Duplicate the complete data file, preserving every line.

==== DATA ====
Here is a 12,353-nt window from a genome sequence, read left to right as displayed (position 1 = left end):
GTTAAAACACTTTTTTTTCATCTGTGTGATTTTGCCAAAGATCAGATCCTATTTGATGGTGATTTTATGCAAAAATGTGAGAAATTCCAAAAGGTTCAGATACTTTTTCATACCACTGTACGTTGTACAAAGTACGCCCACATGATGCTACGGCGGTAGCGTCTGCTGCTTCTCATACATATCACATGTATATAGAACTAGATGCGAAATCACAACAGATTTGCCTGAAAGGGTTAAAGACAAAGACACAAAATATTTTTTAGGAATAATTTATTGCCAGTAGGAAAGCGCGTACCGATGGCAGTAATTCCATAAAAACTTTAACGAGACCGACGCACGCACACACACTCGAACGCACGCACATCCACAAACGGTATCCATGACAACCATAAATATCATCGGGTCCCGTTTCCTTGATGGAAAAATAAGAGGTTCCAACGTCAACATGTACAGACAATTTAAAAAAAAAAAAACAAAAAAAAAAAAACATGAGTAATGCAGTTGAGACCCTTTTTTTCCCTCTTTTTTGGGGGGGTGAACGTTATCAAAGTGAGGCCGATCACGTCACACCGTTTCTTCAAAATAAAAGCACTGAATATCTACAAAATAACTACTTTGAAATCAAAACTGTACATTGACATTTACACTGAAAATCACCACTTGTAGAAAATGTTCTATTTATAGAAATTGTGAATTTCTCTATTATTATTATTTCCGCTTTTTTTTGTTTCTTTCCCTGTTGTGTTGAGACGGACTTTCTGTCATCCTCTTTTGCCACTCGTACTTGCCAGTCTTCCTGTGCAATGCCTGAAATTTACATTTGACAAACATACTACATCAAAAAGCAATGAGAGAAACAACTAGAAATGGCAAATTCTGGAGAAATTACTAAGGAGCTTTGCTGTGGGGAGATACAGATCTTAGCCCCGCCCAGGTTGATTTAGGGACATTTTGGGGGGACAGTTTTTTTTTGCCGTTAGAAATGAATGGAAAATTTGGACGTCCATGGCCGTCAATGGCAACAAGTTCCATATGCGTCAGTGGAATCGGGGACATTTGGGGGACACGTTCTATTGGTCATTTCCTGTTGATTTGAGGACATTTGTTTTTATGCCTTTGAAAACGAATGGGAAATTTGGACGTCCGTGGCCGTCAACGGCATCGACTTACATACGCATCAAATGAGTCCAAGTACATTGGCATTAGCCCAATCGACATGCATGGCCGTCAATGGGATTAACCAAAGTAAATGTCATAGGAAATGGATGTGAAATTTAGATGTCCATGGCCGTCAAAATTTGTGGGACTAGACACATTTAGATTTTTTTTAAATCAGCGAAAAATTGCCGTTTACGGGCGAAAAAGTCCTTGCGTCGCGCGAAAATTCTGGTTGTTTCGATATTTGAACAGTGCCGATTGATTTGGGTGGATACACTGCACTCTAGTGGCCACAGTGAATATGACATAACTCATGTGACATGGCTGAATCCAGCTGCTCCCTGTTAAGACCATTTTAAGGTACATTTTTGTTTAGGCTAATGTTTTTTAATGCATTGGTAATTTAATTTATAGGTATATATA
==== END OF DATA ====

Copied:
Here is a 12,353-nt window from a genome sequence, read left to right as displayed (position 1 = left end):
GTTAAAACACTTTTTTTTCATCTGTGTGATTTTGCCAAAGATCAGATCCTATTTGATGGTGATTTTATGCAAAAATGTGAGAAATTCCAAAAGGTTCAGATACTTTTTCATACCACTGTACGTTGTACAAAGTACGCCCACATGATGCTACGGCGGTAGCGTCTGCTGCTTCTCATACATATCACATGTATATAGAACTAGATGCGAAATCACAACAGATTTGCCTGAAAGGGTTAAAGACAAAGACACAAAATATTTTTTAGGAATAATTTATTGCCAGTAGGAAAGCGCGTACCGATGGCAGTAATTCCATAAAAACTTTAACGAGACCGACGCACGCACACACACTCGAACGCACGCACATCCACAAACGGTATCCATGACAACCATAAATATCATCGGGTCCCGTTTCCTTGATGGAAAAATAAGAGGTTCCAACGTCAACATGTACAGACAATTTAAAAAAAAAAAAACAAAAAAAAAAAAACATGAGTAATGCAGTTGAGACCCTTTTTTTCCCTCTTTTTTGGGGGGGTGAACGTTATCAAAGTGAGGCCGATCACGTCACACCGTTTCTTCAAAATAAAAGCACTGAATATCTACAAAATAACTACTTTGAAATCAAAACTGTACATTGACATTTACACTGAAAATCACCACTTGTAGAAAATGTTCTATTTATAGAAATTGTGAATTTCTCTATTATTATTATTTCCGCTTTTTTTTGTTTCTTTCCCTGTTGTGTTGAGACGGACTTTCTGTCATCCTCTTTTGCCACTCGTACTTGCCAGTCTTCCTGTGCAATGCCTGAAATTTACATTTGACAAACATACTACATCAAAAAGCAATGAGAGAAACAACTAGAAATGGCAAATTCTGGAGAAATTACTAAGGAGCTTTGCTGTGGGGAGATACAGATCTTAGCCCCGCCCAGGTTGATTTAGGGACATTTTGGGGGGACAGTTTTTTTTTGCCGTTAGAAATGAATGGAAAATTTGGACGTCCATGGCCGTCAATGGCAACAAGTTCCATATGCGTCAGTGGAATCGGGGACATTTGGGGGACACGTTCTATTGGTCATTTCCTGTTGATTTGAGGACATTTGTTTTTATGCCTTTGAAAACGAATGGGAAATTTGGACGTCCGTGGCCGTCAACGGCATCGACTTACATACGCATCAAATGAGTCCAAGTACATTGGCATTAGCCCAATCGACATGCATGGCCGTCAATGGGATTAACCAAAGTAAATGTCATAGGAAATGGATGTGAAATTTAGATGTCCATGGCCGTCAAAATTTGTGGGACTAGACACATTTAGATTTTTTTTAAATCAGCGAAAAATTGCCGTTTACGGGCGAAAAAGTCCTTGCGTCGCGCGAAAATTCTGGTTGTTTCGATATTTGAACAGTGCCGATTGATTTGGGTGGATACACTGCACTCTAGTGGCCACAGTGAATATGACATAACTCATGTGACATGGCTGAATCCAGCTGCTCCCTGTTAAGACCATTTTAAGGTACATTTTTGTTTAGGCTAATGTTTTTTAATGCATTGGTAATTTAATTTATAGGTATATATA